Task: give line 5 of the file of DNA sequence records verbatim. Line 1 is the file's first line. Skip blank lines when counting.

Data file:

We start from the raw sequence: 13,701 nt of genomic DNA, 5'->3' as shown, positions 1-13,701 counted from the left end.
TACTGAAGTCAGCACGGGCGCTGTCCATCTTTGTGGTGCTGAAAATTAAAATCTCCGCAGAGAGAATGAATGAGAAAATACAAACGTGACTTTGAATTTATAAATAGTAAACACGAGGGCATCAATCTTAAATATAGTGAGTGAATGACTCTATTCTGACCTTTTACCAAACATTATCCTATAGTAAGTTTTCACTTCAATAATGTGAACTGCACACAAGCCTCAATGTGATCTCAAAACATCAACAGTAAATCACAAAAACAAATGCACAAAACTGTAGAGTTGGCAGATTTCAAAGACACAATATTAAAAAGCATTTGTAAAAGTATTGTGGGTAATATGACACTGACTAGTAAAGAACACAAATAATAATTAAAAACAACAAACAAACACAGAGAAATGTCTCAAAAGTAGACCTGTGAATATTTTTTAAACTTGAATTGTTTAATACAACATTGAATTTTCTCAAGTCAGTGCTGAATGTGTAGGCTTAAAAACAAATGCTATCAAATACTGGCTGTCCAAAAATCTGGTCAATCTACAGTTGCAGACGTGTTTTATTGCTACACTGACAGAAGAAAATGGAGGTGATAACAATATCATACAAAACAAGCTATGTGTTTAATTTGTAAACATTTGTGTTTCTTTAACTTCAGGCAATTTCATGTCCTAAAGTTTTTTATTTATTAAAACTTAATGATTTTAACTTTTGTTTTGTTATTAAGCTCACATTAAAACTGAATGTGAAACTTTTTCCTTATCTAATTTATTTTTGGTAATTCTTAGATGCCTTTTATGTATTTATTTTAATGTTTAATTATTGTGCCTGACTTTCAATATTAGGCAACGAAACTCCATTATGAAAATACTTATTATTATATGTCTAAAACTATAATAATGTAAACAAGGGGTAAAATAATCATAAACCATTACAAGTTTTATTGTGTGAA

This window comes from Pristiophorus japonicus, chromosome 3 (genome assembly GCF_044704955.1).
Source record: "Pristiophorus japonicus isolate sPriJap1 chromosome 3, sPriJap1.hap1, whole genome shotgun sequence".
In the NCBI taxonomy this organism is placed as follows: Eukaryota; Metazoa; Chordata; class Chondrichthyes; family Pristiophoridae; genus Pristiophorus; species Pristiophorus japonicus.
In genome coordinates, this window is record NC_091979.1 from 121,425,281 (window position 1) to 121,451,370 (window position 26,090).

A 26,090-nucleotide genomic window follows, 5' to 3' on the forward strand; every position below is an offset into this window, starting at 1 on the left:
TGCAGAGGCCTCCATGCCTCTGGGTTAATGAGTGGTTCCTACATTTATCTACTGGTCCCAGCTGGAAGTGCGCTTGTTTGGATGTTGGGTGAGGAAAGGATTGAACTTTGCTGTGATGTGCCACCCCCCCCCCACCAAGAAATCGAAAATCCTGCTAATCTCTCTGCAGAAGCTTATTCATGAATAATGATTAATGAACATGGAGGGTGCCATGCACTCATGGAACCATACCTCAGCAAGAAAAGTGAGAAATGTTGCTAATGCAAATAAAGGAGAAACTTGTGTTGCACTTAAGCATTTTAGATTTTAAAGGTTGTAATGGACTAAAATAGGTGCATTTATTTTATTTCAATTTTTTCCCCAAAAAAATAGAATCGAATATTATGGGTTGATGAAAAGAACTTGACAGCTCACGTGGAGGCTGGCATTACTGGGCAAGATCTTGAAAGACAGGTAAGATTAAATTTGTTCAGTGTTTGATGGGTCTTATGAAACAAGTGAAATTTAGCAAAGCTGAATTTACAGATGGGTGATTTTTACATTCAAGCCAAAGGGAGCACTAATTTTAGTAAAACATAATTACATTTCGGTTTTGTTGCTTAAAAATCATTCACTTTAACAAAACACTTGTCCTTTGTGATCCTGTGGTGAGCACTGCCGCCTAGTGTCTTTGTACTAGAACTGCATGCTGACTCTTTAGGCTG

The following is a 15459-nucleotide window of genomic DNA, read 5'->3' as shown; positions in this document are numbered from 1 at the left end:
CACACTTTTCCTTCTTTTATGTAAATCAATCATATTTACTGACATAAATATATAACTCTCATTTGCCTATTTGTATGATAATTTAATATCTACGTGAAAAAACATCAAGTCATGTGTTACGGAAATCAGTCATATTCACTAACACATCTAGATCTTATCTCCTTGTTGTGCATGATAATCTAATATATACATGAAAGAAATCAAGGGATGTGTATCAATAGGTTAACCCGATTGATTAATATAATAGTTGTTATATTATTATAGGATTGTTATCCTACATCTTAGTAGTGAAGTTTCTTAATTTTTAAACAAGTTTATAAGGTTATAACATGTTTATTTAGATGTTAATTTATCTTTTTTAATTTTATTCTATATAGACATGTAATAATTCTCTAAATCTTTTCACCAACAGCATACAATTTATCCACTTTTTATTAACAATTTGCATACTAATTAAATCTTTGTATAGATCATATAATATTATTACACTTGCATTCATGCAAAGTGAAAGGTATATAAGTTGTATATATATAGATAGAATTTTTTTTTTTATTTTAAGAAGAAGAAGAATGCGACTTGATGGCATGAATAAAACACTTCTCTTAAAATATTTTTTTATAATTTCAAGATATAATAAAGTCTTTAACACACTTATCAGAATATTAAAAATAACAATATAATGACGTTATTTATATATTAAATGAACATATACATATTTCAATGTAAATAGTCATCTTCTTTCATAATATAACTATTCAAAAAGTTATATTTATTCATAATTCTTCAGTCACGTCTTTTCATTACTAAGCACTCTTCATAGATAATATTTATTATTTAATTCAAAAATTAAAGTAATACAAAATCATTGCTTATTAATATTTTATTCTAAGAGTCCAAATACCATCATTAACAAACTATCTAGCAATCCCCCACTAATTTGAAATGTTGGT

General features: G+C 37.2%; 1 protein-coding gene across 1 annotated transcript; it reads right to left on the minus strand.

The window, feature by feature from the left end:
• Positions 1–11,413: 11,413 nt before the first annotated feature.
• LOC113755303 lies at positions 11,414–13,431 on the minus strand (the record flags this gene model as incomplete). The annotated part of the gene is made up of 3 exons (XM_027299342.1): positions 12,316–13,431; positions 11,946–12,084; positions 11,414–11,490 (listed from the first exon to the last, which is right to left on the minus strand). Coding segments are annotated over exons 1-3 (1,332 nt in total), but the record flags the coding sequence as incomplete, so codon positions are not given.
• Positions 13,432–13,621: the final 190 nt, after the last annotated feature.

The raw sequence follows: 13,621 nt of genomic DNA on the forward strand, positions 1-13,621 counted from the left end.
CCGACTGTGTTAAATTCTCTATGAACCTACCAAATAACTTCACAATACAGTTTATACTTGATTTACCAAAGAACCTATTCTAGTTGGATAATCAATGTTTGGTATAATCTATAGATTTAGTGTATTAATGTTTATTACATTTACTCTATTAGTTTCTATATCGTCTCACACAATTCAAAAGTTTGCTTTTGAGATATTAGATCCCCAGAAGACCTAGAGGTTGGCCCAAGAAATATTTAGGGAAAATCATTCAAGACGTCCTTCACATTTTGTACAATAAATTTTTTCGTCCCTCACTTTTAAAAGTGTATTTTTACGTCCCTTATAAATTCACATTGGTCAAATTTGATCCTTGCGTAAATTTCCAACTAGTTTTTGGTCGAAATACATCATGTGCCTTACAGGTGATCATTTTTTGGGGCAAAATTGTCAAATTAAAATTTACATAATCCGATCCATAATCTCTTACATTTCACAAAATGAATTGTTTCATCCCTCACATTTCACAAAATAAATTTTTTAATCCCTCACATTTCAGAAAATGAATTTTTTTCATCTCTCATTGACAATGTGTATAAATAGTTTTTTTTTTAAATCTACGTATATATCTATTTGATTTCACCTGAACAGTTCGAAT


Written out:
In the NCBI taxonomy this organism is placed as follows: Eukaryota; Metazoa; Chordata; class Chondrichthyes; family Pristiophoridae; genus Pristiophorus; species Pristiophorus japonicus.